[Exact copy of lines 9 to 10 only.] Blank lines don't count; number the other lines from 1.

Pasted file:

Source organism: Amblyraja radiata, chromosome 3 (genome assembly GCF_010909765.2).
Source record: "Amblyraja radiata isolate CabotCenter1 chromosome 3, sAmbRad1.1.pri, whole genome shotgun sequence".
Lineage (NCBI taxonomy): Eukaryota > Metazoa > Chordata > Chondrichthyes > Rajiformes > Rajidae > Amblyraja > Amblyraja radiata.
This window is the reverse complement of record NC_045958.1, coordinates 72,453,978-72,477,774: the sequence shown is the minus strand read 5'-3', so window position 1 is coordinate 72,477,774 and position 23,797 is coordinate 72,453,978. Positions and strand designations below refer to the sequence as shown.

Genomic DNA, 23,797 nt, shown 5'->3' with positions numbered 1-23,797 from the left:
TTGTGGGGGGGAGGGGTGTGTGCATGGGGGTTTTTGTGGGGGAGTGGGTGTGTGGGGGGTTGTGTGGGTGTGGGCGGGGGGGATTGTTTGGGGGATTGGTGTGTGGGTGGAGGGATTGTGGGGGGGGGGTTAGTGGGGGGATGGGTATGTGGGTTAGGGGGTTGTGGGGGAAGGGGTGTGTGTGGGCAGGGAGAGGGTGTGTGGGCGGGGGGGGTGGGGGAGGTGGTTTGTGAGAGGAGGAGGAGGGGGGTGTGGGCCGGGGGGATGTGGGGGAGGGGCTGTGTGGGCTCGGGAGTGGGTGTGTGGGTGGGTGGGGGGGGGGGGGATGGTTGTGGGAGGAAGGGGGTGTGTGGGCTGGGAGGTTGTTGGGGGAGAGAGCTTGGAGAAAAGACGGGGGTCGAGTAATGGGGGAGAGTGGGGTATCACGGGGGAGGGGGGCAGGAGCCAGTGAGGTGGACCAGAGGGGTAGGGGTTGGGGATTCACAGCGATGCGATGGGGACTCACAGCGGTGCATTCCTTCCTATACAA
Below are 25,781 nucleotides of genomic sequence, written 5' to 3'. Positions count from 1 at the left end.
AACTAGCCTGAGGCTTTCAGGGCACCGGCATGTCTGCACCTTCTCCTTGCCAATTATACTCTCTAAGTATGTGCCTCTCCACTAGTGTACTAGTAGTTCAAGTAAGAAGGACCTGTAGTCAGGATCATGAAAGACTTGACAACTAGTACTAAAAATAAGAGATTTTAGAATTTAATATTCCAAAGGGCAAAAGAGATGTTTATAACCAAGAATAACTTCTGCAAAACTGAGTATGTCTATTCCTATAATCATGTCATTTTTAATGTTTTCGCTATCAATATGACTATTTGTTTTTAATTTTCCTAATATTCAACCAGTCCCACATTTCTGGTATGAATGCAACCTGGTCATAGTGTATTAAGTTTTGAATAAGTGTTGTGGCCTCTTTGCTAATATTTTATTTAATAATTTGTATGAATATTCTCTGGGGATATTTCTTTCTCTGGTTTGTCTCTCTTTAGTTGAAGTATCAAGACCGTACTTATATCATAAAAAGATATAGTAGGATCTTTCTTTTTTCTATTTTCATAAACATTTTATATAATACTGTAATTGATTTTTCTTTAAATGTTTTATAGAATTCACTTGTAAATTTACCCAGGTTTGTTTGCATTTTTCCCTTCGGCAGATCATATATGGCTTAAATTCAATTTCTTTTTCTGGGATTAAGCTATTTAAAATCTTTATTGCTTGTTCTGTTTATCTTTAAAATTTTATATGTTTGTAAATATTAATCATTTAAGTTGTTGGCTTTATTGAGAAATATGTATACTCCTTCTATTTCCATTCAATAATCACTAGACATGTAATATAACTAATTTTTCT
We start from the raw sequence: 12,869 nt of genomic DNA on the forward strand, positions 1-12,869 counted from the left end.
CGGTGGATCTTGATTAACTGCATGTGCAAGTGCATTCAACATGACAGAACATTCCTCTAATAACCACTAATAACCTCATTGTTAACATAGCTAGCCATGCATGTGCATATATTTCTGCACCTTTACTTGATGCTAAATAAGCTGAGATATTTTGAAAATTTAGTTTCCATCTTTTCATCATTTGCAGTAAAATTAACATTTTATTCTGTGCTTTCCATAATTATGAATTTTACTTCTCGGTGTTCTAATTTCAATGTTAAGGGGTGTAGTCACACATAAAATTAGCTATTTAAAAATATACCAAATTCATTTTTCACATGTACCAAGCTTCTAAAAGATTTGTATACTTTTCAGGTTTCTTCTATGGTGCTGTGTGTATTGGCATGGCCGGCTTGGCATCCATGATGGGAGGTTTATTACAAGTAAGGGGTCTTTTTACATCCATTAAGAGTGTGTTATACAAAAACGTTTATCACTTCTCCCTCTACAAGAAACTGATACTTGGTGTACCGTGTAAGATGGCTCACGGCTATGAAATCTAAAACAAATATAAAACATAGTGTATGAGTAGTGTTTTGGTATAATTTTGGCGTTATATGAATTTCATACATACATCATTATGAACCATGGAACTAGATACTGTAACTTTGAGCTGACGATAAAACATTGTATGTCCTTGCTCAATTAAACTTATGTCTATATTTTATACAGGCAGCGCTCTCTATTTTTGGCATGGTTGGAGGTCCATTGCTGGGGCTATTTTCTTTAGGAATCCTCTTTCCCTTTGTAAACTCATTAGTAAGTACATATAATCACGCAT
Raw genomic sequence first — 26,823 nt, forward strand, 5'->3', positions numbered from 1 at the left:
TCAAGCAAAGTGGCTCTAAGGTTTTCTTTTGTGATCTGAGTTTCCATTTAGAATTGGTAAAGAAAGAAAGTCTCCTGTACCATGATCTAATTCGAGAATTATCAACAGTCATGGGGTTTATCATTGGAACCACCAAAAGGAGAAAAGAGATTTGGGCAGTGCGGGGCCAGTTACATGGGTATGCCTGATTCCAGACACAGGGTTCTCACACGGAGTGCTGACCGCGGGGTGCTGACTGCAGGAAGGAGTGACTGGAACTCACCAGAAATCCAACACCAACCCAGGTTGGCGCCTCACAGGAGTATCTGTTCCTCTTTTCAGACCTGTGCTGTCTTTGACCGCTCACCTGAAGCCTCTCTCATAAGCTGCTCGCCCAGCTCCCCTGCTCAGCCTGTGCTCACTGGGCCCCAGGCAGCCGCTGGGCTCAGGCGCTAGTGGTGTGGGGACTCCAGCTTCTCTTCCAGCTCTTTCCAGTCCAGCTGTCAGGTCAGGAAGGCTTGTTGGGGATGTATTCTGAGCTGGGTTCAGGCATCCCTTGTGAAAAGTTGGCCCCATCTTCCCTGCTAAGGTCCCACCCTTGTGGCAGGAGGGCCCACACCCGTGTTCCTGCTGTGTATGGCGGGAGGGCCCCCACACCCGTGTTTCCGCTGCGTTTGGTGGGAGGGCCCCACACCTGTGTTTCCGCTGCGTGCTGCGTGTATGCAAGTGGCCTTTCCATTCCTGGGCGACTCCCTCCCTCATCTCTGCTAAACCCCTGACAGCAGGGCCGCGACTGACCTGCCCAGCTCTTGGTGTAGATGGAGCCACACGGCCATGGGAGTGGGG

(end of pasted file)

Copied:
We start from the raw sequence: 12,869 nt of genomic DNA on the forward strand, positions 1-12,869 counted from the left end.
CGGTGGATCTTGATTAACTGCATGTGCAAGTGCATTCAACATGACAGAACATTCCTCTAATAACCACTAATAACCTCATTGTTAACATAGCTAGCCATGCATGTGCATATATTTCTGCACCTTTACTTGATGCTAAATAAGCTGAGATATTTTGAAAATTTAGTTTCCATCTTTTCATCATTTGCAGTAAAATTAACATTTTATTCTGTGCTTTCCATAATTATGAATTTTACTTCTCGGTGTTCTAATTTCAATGTTAAGGGGTGTAGTCACACATAAAATTAGCTATTTAAAAATATACCAAATTCATTTTTCACATGTACCAAGCTTCTAAAAGATTTGTATACTTTTCAGGTTTCTTCTATGGTGCTGTGTGTATTGGCATGGCCGGCTTGGCATCCATGATGGGAGGTTTATTACAAGTAAGGGGTCTTTTTACATCCATTAAGAGTGTGTTATACAAAAACGTTTATCACTTCTCCCTCTACAAGAAACTGATACTTGGTGTACCGTGTAAGATGGCTCACGGCTATGAAATCTAAAACAAATATAAAACATAGTGTATGAGTAGTGTTTTGGTATAATTTTGGCGTTATATGAATTTCATACATACATCATTATGAACCATGGAACTAGATACTGTAACTTTGAGCTGACGATAAAACATTGTATGTCCTTGCTCAATTAAACTTATGTCTATATTTTATACAGGCAGCGCTCTCTATTTTTGGCATGGTTGGAGGTCCATTGCTGGGGCTATTTTCTTTAGGAATCCTCTTTCCCTTTGTAAACTCATTAGTAAGTACATATAATCACGCAT